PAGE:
Local scientist reacts to human cloning news

Tuesday, November 27th 2001, 12:00 am
By: News On 6

News that a Massachusetts lab has cloned a human embryo is drawing some heated criticism from around the world. But, a geneticist at Tulsa's Chapman Institute says it's a great day for science.

The cloned embryo is stirring up plenty of controversy. Scientists say it could be the only hope for people with a wide range of diseases because of its potential for stem cell research. Opponents say cloning an embryo and harvesting the cells is killing a human life. Tulsa geneticist, Dr Burhan Say supports the research only for medical purposes, and says we should proceed with caution. "Suppose you clone, you succeeded and he started growing. Then you find out he has several birth defects, not treatable. What are you going to do?"

The Massachusetts scientists who cloned the human embryo say they have no interest in cloning a human being. They only want to use the technology to find cures for diseases. Embryonic stem cells are more desirable than other kinds of transplanted cells because they take on the characteristics of the organ where they're implanted. If they're implanted into a liver, they'll act just like liver cells and the body is less likely to reject them.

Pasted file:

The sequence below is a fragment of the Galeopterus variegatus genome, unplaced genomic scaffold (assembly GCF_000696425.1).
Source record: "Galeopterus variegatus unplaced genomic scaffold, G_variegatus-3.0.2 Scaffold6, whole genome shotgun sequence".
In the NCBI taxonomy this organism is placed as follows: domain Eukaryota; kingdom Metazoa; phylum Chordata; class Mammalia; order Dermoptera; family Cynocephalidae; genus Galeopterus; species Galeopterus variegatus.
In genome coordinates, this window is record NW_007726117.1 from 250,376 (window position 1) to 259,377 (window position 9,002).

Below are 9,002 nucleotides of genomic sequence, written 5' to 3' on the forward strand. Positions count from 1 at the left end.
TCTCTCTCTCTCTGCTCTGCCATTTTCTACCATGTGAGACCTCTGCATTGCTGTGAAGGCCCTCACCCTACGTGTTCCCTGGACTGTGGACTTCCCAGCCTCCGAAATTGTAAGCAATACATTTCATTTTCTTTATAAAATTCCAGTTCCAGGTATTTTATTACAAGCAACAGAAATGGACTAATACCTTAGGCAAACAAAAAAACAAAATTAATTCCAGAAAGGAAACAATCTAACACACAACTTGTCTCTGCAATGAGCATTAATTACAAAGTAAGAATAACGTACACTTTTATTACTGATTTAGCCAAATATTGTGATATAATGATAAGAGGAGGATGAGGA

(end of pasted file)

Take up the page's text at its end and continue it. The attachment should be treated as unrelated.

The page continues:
Doctor Say, a geneticist for nearly 40 years, believes other sources of stem cells should be exhausted before we turn to cloning. But, he says it's worth exploring. For now, Congress is considering a ban on the cloning technology. Doctor Say says if the bill passes, it won't have much impact. "If you don't do it, someone else will do it. If you don't do it here, they'll do it in Canada, they'll do it in offshore islands, if it works. If it doesn't work, nobody will do it anyway.”

Experts say the results of the Massachusetts experiment are inconclusive and premature. Doctor Say believes we may only be about five to ten years away from cloning a human being.